15 best NCAA basketball players we wish played in the Twitter era

Allen Iverson of Georgetown.
Allen Iverson of Georgetown. /
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The best NCAA basketball players we wished played in the Twitter era.

Many of the best college basketball players in the history of NCAA basketball missed out on the chance to play during the era of social media. Whether they missed it by a few years, or by a few decades, players could’ve benefitted and maybe even profited from Twitter’s impact on the game.

It’s safe to say that when Twitter arrived on the social media scene, it didn’t change the world all at once. However, when it did gain steam and move into being the most popular form of social media for fans of the game of basketball, it did make quite the impact.

Flash forward 14 years from the start of Twitter in 2006, and NBA and college basketball Twitter have exploded into a miniature society of their own (with parts both good and bad). However, since it started in 2006, and didn’t’ really take off for quite a few years after that, Twitter has missed A LOT when it comes to the world of basketball.

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Yes, kids, it wasn’t always lots of burners and memes, trying to prove Lebron James it the greatest of all time, or even, for some reason, trying to prove Alex Caruso beats him for that title (I still have yet to understand the fascination). At one point, NCAA basketball barely had a following on Twitter, and at one point, Twitter didn’t even exist.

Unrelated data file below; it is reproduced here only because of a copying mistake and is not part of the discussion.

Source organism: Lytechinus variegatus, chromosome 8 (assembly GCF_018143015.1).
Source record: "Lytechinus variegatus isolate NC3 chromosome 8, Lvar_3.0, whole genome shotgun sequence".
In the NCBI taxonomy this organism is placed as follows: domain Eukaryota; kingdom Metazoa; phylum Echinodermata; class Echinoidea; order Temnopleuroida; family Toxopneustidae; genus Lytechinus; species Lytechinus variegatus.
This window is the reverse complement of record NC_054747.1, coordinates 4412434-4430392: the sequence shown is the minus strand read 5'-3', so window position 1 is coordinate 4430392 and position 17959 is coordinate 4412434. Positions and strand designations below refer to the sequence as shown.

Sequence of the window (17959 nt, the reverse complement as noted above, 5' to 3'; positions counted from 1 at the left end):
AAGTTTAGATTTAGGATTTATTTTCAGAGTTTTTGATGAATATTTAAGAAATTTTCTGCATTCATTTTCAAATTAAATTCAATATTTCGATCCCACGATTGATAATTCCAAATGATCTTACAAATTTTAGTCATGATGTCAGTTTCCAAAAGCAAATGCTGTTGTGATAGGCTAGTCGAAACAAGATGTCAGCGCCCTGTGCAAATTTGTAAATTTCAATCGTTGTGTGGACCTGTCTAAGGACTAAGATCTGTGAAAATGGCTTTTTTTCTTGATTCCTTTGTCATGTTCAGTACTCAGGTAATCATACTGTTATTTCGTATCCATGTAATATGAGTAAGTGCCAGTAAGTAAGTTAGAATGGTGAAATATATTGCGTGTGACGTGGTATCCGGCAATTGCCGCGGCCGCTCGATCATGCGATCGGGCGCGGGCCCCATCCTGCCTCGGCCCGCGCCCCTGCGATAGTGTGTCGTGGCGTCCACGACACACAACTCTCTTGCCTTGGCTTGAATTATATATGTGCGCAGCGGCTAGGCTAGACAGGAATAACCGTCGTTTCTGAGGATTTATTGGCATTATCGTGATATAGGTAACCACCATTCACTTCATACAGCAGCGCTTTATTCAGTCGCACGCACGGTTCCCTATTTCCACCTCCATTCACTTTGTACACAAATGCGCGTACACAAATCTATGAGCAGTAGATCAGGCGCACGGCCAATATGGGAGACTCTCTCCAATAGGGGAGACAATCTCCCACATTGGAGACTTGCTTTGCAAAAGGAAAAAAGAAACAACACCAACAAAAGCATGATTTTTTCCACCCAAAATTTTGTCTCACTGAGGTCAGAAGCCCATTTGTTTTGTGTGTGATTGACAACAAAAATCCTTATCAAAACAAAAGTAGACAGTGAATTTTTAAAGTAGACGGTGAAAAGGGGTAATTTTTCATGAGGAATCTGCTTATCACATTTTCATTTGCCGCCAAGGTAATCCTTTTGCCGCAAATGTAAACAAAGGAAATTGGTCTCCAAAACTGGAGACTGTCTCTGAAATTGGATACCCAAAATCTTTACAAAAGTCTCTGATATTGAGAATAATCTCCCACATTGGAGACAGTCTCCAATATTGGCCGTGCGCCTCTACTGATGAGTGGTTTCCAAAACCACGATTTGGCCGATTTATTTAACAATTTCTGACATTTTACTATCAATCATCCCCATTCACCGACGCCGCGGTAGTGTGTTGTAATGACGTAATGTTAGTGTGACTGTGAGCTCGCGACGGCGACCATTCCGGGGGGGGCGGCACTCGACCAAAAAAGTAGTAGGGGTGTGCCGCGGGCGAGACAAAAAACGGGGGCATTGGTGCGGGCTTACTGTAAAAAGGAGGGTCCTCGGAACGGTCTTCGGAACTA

The real problem here is that some of the best players in NCAA basketball history went through the entire length of their careers without ever having a meme made about them, or without a troll telling them they could beat them in a game of 21.

From Magic Johnson and Lew Alcindor to Shaquille O’Neal and Carmelo Anthony, some of the all-time most fun players to watch didn’t get the real benefits of a social media following. As much sarcasm as there is above, imagine the Twitter reaction to Shaq breaking a hoop for the first time, or the immediate reaction to Allen Iverson’s filthy crossovers.

Not only that, but we would be able to have more instant reactions to some of the greatest moments. From Alcindor’s three consecutive national titles to Jay Williams’ Miracle Minute, we would have new perspectives on some of college basketball’s greatest moments.

Whether we move the invention of Twitter backward, or we move the players themselves forwards, the opportunities are endless. In no particular order, let’s take a look at some of the top college basketball players we wish had gotten to showcase their talents during the age of Twitter.